ECAP. With ECAP, the simplest course of action is to just redo every single assignment ever. All of them, seriously. Even though you distinctly remember completing all of them, redo them anyways. Checking your checklist on your TCCI account was always too time consuming anyways. For library or bookstore fees, write a check equaling your life savings, maybe your first born child just to be extra careful, and deposit it with the bookstore. Boom, fees gone, and then some. Better to be safe than sorry. Attendance is pretty simple. Miss too many days? No problem. Just loiter for eight hours in the parking lot of the school this summer, it's basically like making the days up. All in all, graduation is rough, tough and time consuming. But with these simple steps, you’ll be just fine.
The EDITORIAL represents the consensus view of the members of the Editorial Board. The Editorial Board members are Kiera Riley, Katelyn Reinhart, Lauren Haggar, Annalee Barnett, Maddie Howard, Mia Gilling, Sara Windom, Emma Russello, Grace Haycraft-McKee, Faith Hasher, Olivia Stickel, Zoie Lambesis and Sean Gannon.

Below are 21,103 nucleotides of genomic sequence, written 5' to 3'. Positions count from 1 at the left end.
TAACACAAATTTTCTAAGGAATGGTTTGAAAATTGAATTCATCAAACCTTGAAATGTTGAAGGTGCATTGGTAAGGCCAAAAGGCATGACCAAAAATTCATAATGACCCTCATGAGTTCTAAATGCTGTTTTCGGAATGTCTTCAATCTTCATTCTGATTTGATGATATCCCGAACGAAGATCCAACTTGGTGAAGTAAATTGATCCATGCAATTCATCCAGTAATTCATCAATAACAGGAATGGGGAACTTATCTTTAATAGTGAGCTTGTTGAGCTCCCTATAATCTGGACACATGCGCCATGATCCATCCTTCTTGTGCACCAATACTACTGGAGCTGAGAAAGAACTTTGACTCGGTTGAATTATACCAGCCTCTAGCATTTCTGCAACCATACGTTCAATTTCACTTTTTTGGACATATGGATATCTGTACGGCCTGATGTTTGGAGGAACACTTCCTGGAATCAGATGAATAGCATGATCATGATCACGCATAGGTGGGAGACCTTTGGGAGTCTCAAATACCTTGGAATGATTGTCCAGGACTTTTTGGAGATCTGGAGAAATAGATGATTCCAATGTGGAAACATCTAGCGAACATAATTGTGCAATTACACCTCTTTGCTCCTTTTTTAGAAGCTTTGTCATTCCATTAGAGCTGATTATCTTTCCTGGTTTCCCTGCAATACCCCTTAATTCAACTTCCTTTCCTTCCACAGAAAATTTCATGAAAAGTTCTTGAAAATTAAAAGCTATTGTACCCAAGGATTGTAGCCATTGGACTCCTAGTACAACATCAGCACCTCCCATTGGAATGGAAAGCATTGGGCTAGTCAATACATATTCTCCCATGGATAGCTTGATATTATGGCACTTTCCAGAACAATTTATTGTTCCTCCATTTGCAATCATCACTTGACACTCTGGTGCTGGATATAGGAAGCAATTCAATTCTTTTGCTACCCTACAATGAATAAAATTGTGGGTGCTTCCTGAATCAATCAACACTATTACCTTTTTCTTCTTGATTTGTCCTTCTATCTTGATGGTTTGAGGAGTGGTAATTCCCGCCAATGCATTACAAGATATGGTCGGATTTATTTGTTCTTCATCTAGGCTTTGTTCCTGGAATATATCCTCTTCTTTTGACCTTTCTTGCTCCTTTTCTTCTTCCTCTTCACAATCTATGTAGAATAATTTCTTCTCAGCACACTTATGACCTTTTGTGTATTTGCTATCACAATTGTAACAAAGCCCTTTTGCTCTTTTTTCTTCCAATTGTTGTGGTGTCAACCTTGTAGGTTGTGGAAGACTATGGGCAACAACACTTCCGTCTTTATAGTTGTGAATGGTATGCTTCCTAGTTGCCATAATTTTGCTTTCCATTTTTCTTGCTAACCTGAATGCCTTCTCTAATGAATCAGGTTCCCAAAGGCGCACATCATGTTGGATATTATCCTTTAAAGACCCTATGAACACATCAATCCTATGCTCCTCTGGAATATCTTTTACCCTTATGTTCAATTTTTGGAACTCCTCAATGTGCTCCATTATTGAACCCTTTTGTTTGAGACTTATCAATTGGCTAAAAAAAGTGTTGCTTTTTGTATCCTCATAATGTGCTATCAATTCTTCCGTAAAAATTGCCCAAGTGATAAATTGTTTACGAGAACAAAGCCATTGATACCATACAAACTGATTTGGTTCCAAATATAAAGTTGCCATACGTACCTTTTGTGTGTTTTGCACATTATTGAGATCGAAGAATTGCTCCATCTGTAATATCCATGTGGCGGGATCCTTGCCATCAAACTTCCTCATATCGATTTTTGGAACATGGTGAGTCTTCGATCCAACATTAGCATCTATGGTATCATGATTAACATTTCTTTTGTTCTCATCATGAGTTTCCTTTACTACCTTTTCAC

Kanye West’s quick change in politics sparks a new conversation about race and political party. OPINION
LAUREN HAGGAR Kanye West is known for two things in this world, being a rapper and being Kim Kardashian's husband, but recently he received media attention for something no one saw coming. No, he didn't release a new album, or drop a new pair of Yeezys, but what he did come out with was tweet showing tremendous support for President Trump. The news came as shock, considering his wife has openly displayed her disapproval of Trump.
don't have to agree with everything someone says to still support them; the very same message many Republicans have been trying to get across since day one. But what is different about when West displays the message, is that he has a completely different audience, people who would normally never hear an opposing view because they simply do not want to, now have seen and heard it from someone who they regard as one of their own.